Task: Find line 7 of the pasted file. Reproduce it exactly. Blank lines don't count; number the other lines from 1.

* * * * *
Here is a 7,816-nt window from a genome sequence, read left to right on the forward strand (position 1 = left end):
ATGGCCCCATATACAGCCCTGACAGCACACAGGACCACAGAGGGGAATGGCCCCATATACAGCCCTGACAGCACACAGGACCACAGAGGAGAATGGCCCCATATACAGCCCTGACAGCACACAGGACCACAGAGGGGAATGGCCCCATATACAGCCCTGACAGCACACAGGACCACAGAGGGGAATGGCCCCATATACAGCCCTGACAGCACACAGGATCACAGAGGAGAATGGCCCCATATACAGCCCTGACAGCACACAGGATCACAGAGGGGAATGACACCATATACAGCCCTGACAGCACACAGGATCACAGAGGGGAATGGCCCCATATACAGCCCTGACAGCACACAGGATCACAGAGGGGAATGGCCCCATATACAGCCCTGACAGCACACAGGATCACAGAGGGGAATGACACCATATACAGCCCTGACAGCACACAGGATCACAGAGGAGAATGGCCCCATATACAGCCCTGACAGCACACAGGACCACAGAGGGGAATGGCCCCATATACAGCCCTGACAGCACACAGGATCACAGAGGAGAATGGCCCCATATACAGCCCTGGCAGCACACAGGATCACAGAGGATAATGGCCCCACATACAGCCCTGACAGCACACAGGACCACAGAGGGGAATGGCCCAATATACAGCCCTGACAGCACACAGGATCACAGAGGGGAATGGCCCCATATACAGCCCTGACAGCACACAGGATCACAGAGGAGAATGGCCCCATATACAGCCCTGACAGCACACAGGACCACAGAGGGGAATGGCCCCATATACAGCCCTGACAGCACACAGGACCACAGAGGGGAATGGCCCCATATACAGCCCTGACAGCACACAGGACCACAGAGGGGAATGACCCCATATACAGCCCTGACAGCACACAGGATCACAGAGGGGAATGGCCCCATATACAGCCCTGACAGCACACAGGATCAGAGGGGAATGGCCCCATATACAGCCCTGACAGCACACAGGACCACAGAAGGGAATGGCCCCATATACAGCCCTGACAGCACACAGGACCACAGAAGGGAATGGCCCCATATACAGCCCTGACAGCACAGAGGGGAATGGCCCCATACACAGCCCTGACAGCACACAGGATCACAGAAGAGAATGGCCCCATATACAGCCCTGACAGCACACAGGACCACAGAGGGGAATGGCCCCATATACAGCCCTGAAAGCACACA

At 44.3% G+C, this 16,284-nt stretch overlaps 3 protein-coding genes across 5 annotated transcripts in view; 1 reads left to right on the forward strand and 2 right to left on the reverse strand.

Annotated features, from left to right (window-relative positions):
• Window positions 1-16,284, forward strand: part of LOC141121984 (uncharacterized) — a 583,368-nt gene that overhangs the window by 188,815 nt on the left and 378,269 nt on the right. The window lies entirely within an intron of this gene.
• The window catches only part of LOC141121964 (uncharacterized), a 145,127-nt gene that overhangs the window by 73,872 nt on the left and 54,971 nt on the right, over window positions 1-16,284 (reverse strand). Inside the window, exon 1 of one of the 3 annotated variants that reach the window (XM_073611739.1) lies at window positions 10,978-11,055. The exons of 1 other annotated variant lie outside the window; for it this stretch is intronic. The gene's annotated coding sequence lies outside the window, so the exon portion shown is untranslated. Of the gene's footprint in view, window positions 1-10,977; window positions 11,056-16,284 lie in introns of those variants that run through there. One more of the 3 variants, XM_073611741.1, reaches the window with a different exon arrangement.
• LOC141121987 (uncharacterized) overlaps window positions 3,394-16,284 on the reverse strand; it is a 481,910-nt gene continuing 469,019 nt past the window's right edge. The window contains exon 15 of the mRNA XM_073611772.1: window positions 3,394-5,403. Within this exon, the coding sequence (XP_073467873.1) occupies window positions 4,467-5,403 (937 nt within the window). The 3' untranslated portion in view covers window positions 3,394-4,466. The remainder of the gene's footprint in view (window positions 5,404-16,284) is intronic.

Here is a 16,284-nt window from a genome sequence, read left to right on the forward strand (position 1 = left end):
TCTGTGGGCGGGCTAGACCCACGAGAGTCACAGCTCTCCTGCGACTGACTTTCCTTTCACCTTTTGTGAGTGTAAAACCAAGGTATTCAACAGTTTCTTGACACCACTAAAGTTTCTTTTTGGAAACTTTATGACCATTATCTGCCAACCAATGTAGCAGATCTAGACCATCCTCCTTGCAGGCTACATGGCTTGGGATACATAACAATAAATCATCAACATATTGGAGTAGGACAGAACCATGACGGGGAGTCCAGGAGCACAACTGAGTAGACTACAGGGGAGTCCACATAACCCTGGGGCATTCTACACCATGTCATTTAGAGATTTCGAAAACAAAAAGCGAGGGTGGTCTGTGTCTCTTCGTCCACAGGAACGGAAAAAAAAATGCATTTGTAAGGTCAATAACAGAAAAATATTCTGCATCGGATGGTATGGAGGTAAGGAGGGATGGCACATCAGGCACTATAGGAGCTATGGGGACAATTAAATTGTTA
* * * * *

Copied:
• LOC141121987 (uncharacterized) overlaps window positions 3,394-16,284 on the reverse strand; it is a 481,910-nt gene continuing 469,019 nt past the window's right edge. The window contains exon 15 of the mRNA XM_073611772.1: window positions 3,394-5,403. Within this exon, the coding sequence (XP_073467873.1) occupies window positions 4,467-5,403 (937 nt within the window). The 3' untranslated portion in view covers window positions 3,394-4,466. The remainder of the gene's footprint in view (window positions 5,404-16,284) is intronic.